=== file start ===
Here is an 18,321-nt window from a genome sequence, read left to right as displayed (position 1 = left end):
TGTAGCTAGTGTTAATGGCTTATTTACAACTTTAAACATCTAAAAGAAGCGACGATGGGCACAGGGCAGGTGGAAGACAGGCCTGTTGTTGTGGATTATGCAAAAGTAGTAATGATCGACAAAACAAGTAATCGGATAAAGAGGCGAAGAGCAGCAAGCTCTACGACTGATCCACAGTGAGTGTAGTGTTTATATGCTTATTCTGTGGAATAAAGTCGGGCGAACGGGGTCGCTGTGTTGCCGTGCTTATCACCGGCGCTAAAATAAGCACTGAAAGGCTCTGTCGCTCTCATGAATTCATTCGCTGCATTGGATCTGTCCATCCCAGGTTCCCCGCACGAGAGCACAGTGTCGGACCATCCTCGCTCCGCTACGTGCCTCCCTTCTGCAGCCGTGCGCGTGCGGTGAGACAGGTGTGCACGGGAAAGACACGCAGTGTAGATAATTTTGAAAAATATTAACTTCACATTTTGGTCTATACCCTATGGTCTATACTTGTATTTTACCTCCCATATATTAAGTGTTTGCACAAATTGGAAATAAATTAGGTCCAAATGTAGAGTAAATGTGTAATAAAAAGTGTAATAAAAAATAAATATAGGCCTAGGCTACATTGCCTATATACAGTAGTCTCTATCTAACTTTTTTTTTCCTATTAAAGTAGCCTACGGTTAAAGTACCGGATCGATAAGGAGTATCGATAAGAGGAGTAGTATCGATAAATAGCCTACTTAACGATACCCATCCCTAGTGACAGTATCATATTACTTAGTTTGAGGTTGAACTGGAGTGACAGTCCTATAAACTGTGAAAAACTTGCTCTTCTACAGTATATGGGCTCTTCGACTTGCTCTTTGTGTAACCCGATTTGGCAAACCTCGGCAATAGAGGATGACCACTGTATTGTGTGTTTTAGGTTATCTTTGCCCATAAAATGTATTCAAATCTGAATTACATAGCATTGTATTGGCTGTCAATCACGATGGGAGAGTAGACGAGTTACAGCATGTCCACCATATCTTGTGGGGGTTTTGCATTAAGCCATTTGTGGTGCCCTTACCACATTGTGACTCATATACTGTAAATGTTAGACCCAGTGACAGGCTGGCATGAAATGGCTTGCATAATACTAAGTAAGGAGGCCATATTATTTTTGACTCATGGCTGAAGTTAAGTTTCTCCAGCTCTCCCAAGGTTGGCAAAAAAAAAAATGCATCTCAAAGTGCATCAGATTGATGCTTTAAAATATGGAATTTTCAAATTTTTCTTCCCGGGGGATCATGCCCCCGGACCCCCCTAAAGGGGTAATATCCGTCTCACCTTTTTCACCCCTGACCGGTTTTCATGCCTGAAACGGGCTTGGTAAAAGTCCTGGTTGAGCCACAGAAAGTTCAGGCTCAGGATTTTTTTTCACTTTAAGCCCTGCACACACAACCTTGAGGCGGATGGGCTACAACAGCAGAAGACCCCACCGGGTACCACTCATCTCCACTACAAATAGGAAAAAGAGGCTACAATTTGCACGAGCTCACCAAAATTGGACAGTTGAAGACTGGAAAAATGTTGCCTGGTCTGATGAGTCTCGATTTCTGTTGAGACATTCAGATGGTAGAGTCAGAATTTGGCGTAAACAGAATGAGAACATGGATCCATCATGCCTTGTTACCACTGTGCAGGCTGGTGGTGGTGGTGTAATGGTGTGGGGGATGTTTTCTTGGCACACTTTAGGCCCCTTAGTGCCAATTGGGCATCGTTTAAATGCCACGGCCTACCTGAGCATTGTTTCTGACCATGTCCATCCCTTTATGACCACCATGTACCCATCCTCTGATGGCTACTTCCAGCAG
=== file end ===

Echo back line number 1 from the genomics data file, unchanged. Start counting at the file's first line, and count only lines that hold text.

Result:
Here is an 18,321-nt window from a genome sequence, read left to right as displayed (position 1 = left end):